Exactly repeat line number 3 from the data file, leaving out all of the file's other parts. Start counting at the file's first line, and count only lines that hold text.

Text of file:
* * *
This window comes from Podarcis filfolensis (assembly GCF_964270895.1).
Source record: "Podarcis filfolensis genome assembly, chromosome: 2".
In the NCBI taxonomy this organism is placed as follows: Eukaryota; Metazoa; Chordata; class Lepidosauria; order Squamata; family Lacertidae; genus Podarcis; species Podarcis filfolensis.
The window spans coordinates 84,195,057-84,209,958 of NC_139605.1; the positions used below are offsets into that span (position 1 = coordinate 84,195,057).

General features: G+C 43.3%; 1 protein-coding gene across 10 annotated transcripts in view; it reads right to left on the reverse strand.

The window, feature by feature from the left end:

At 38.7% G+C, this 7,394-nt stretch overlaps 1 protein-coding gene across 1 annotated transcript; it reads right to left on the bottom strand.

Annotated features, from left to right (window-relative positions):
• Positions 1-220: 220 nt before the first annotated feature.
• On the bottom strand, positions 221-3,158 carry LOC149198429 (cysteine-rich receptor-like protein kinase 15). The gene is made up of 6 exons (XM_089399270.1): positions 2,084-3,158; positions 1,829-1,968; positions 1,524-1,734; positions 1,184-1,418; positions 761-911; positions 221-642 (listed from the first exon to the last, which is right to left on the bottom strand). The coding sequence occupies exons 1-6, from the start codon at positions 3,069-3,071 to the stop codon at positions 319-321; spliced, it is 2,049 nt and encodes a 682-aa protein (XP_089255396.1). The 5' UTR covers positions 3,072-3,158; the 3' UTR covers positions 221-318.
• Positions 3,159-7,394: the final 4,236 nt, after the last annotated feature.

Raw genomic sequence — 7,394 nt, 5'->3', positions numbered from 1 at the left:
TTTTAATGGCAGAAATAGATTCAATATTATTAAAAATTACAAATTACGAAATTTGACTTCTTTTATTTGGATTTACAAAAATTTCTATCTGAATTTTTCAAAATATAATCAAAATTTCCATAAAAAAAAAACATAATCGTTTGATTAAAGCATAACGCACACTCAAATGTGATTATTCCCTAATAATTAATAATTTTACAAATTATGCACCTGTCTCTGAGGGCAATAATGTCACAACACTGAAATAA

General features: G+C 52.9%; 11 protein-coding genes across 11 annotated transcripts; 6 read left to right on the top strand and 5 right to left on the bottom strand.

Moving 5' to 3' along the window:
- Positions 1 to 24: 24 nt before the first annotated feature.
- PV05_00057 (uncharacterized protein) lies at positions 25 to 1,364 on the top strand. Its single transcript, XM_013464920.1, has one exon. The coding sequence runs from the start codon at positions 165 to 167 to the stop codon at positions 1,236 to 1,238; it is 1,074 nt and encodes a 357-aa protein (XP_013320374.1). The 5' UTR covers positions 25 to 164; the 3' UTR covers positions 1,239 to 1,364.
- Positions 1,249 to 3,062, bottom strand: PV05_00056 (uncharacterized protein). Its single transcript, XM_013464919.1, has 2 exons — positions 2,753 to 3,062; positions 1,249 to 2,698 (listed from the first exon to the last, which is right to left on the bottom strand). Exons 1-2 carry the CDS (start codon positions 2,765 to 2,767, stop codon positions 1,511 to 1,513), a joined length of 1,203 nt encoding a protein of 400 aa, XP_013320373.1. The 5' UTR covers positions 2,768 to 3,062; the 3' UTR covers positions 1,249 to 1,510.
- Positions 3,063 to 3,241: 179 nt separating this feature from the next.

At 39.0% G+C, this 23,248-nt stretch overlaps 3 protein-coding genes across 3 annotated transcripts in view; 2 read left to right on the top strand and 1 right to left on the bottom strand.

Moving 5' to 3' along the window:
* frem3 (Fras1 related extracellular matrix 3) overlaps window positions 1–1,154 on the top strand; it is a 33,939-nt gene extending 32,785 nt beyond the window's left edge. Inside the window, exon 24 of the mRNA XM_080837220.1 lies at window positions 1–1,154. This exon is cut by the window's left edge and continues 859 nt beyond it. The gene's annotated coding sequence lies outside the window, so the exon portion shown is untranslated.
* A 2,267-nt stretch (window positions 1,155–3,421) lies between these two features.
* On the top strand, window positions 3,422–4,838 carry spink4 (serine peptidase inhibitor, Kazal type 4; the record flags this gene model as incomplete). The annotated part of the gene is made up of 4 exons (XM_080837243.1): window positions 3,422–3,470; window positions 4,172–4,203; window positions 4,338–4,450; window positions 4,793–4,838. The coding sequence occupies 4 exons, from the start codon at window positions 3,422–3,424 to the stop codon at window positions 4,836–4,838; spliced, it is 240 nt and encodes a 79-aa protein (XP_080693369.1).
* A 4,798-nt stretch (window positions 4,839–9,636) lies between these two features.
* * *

In the NCBI taxonomy this organism is placed as follows: Eukaryota; Metazoa; Chordata; class Lepidosauria; order Squamata; family Lacertidae; genus Podarcis; species Podarcis filfolensis.